In 1872 Charles Alcock, honorary secretary and founder member of the Football Association, wrote a letter to The Herald newspaper in Glasgow soliciting for an international football match between Scotland and England: “In Scotland, once essentially the land of football”, Alcock wrote, “there should be still a spark left of the old fire.” The Scots took their time but eventually responded favourably and, after much toing and froing over the inevitable logistical difficulties involved in arranging such an event in mid-Victorian Britain, the first ever match of international association football took place on November 30, 1872, (St Andrew’s Day) at the West of Scotland cricket ground at Hamilton Crescent in Partick.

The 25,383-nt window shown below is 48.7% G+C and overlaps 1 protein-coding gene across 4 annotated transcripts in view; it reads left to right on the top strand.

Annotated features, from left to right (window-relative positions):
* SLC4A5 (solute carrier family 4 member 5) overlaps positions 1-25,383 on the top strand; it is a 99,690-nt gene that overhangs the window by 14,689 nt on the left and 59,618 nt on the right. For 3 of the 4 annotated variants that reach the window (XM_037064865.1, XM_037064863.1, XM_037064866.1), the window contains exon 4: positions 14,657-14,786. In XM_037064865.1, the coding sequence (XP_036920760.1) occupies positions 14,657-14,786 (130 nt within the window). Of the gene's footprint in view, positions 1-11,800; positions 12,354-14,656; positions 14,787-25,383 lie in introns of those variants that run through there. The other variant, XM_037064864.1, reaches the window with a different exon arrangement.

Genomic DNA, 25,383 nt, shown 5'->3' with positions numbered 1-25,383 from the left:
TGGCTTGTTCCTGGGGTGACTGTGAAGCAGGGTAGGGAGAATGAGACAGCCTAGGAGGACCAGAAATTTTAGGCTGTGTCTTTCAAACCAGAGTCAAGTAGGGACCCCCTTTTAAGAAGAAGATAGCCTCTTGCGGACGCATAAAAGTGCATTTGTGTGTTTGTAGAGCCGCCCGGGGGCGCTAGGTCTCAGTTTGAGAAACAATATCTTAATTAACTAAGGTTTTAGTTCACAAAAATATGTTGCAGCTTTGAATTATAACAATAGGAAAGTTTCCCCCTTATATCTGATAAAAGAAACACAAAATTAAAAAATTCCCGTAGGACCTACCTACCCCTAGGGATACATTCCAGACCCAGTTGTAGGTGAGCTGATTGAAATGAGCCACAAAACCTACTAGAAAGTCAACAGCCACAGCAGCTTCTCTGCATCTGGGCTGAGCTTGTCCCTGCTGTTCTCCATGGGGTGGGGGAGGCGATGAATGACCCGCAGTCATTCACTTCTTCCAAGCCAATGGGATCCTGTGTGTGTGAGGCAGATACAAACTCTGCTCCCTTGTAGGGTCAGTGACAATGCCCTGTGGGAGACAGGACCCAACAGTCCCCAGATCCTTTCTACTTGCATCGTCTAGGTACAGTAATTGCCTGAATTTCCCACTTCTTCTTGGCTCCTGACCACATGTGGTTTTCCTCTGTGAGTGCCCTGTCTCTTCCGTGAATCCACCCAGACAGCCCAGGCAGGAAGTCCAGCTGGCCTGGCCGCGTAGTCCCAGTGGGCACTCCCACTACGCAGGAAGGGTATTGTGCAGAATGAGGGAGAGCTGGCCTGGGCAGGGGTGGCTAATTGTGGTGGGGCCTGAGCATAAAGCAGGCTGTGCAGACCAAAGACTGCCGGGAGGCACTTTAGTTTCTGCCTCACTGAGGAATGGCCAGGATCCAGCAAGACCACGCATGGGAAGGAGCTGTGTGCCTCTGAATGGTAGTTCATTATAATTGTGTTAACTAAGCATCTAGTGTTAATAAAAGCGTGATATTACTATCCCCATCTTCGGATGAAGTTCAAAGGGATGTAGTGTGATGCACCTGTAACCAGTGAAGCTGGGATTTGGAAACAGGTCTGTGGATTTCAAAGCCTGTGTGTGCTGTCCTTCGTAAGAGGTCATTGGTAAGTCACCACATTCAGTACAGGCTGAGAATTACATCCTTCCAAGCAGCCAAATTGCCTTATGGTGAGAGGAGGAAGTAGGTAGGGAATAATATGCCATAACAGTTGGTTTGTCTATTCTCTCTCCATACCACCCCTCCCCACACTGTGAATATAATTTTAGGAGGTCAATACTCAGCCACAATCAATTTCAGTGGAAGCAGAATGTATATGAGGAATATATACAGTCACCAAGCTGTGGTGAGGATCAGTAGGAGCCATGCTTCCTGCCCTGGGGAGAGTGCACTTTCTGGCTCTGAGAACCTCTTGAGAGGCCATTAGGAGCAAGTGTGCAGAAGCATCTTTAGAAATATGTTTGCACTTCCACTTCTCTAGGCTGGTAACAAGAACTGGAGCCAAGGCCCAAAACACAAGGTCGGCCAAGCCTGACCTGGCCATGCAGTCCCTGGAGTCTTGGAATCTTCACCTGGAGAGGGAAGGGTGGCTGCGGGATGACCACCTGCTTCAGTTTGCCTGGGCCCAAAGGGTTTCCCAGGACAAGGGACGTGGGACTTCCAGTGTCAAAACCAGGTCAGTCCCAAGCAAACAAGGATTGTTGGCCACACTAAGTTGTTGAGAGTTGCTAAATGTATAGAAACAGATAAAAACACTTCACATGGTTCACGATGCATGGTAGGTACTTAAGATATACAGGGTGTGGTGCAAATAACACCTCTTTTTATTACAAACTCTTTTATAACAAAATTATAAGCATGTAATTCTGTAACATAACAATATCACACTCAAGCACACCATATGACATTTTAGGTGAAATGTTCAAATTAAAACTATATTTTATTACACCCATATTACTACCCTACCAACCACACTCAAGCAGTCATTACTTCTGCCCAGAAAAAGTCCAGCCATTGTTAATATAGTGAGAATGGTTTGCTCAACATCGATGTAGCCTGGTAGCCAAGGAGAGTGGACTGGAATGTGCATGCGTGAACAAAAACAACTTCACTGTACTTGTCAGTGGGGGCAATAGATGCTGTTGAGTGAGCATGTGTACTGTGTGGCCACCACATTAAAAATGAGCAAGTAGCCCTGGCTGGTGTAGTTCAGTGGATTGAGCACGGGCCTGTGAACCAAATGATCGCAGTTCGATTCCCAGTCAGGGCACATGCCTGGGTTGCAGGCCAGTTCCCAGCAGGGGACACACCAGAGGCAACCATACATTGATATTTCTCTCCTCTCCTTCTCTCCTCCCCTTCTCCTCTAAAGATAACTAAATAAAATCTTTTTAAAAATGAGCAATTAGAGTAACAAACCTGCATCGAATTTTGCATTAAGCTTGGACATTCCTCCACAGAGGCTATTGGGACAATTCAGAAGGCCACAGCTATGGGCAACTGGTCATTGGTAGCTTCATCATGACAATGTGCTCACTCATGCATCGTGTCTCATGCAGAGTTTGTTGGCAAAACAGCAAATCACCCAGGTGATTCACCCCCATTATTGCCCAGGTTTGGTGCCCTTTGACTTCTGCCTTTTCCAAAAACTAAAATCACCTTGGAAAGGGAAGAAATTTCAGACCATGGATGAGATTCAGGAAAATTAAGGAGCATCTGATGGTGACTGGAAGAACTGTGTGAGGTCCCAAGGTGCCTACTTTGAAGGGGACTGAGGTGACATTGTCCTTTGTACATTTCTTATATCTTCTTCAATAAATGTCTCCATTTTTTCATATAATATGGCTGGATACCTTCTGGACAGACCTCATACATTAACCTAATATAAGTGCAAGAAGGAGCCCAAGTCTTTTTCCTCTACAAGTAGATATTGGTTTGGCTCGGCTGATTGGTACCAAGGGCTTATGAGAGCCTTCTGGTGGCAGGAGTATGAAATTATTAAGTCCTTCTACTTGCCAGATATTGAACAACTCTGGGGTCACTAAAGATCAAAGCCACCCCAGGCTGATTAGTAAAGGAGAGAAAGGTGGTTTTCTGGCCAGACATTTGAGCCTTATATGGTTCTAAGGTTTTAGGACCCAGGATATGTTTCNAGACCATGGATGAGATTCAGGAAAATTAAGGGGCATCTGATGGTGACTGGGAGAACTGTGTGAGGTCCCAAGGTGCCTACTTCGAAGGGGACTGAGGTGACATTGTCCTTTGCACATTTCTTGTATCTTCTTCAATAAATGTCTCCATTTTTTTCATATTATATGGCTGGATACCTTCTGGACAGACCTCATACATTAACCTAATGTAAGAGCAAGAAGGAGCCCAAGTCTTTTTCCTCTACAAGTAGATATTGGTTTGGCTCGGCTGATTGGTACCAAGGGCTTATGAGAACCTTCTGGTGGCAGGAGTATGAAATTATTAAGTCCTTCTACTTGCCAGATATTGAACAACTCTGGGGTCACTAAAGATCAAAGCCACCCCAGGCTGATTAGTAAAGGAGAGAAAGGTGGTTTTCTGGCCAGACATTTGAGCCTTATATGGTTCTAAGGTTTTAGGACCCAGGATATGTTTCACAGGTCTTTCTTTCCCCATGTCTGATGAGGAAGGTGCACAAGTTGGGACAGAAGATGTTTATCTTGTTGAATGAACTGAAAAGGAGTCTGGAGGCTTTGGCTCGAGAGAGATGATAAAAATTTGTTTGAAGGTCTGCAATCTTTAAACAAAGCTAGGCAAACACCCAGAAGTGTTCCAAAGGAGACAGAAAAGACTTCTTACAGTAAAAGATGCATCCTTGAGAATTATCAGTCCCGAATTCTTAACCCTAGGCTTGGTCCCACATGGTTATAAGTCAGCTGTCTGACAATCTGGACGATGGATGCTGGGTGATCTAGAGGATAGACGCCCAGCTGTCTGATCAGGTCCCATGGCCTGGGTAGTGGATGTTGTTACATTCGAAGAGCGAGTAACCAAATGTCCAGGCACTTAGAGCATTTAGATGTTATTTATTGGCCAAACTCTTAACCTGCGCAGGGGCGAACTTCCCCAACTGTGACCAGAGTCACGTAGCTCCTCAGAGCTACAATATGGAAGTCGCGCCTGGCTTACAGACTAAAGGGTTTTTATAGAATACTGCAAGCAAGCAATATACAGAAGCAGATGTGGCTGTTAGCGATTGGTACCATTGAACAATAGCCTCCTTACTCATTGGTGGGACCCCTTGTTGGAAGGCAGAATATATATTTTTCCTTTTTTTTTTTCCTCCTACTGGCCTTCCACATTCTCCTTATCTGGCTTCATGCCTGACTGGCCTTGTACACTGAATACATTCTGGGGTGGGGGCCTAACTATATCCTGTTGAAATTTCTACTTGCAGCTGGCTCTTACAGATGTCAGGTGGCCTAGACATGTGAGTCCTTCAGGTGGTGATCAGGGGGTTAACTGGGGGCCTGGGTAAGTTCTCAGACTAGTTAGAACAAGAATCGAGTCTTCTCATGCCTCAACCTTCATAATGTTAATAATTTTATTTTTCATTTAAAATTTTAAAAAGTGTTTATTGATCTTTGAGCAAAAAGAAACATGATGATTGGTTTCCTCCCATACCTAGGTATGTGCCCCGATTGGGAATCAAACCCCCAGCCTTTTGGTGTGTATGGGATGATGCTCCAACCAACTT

The result was a goalless draw, but the game attracted an impressive crowd of more than 4,000 paying customers and the match organisers, Queen’s Park F.C., made a healthy profit of £33, ensuring that, despite the lack of goals, there was certain to be a rematch. In fact, the fixture was played annually for the next 117 years, with interruptions only for war. Over the following few decades the newly codified sport would capture the imaginations of huge sections of the population with new clubs and leagues springing up in abundance, but the St Andrew’s Day fixture still represents something of a landmark in the history of football’s development. Alcock’s use of language is revealing however; what was the “old fire” he was referring to? And how, in reference to an age before football was properly regulated and codified in a form that would allow teams and players from different parts of the country to accept the game’s common set of rules, and pre-dating even the first ever international match, could Scotland be described as “once essentially the land of football”?